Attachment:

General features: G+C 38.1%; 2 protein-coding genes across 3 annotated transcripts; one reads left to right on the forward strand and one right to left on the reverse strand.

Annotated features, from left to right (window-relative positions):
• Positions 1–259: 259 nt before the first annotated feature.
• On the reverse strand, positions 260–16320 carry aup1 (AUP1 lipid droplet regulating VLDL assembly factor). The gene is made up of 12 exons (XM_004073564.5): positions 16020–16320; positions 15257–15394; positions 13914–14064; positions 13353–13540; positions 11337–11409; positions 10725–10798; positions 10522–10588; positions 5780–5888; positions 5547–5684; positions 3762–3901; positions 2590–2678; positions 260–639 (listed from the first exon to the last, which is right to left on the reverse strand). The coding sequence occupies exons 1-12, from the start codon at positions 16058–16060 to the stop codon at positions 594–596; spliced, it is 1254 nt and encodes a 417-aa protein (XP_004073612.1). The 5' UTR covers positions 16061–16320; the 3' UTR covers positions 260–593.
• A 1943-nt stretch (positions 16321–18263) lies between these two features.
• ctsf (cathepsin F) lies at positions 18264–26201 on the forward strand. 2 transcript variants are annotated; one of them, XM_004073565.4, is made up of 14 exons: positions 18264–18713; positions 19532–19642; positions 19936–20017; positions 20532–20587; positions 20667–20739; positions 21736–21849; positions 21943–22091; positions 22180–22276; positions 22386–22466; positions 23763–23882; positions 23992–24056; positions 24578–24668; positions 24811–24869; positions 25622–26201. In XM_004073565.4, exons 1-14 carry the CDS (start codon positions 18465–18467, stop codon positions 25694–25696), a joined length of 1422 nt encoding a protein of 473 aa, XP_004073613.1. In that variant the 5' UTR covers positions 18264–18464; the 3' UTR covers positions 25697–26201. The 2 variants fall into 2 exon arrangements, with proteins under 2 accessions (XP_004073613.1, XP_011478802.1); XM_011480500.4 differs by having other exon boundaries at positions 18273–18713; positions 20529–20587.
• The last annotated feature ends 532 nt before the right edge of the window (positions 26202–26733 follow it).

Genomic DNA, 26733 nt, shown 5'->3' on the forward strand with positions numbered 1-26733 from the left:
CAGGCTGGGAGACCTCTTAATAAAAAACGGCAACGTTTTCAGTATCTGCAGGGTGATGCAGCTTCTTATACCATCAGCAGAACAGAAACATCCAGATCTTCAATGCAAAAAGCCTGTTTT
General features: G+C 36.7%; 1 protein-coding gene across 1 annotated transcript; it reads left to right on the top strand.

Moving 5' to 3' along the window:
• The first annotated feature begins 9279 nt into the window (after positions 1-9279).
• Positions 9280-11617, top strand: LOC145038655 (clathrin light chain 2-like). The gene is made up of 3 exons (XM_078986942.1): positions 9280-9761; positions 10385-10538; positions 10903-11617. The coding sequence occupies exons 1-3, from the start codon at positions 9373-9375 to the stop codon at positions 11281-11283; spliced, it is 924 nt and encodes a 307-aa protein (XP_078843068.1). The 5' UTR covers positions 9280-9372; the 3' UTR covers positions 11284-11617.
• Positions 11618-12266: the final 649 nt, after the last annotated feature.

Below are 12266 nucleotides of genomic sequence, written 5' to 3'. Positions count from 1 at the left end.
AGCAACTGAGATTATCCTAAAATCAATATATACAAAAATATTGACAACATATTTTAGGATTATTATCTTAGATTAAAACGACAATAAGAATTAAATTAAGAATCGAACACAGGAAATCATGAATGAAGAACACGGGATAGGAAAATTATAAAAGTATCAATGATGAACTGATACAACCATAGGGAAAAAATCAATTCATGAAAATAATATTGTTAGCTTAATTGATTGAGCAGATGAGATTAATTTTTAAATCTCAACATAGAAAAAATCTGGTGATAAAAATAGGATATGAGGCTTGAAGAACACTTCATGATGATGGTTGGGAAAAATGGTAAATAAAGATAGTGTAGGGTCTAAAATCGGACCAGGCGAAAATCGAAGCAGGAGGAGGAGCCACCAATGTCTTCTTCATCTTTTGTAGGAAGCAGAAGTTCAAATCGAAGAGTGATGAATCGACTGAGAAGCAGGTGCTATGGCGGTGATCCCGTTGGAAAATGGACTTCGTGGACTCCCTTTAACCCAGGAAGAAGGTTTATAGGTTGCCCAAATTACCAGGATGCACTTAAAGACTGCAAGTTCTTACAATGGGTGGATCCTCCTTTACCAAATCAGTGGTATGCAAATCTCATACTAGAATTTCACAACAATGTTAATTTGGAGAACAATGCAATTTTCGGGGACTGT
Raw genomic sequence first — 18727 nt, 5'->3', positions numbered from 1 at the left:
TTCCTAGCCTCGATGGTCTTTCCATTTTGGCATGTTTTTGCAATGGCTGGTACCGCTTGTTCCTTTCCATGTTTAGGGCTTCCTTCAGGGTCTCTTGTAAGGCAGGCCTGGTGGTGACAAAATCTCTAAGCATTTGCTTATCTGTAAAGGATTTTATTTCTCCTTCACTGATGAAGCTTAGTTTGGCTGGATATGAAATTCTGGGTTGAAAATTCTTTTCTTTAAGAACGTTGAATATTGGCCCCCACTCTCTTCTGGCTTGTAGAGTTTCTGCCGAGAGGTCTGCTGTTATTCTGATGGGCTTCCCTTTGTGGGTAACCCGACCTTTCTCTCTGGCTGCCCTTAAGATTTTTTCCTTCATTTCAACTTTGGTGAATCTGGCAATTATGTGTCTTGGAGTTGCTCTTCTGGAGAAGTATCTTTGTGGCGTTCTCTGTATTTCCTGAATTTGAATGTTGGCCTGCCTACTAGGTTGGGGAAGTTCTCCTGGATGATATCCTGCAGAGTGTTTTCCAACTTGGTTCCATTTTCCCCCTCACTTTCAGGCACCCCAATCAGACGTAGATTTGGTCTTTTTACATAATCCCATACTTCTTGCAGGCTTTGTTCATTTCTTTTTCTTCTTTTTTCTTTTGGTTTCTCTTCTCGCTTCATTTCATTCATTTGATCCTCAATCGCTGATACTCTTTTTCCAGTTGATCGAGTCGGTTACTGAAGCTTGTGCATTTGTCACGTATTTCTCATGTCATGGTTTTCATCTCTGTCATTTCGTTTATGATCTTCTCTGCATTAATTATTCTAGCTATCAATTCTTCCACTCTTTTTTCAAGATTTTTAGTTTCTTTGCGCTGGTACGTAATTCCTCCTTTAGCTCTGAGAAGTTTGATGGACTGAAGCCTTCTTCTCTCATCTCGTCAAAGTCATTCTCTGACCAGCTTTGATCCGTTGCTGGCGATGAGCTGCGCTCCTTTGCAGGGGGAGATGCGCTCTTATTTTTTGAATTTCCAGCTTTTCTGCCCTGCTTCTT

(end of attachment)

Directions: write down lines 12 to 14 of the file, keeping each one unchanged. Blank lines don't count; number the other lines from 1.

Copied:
• The first annotated feature begins 9279 nt into the window (after positions 1-9279).
• Positions 9280-11617, top strand: LOC145038655 (clathrin light chain 2-like). The gene is made up of 3 exons (XM_078986942.1): positions 9280-9761; positions 10385-10538; positions 10903-11617. The coding sequence occupies exons 1-3, from the start codon at positions 9373-9375 to the stop codon at positions 11281-11283; spliced, it is 924 nt and encodes a 307-aa protein (XP_078843068.1). The 5' UTR covers positions 9280-9372; the 3' UTR covers positions 11284-11617.
• Positions 11618-12266: the final 649 nt, after the last annotated feature.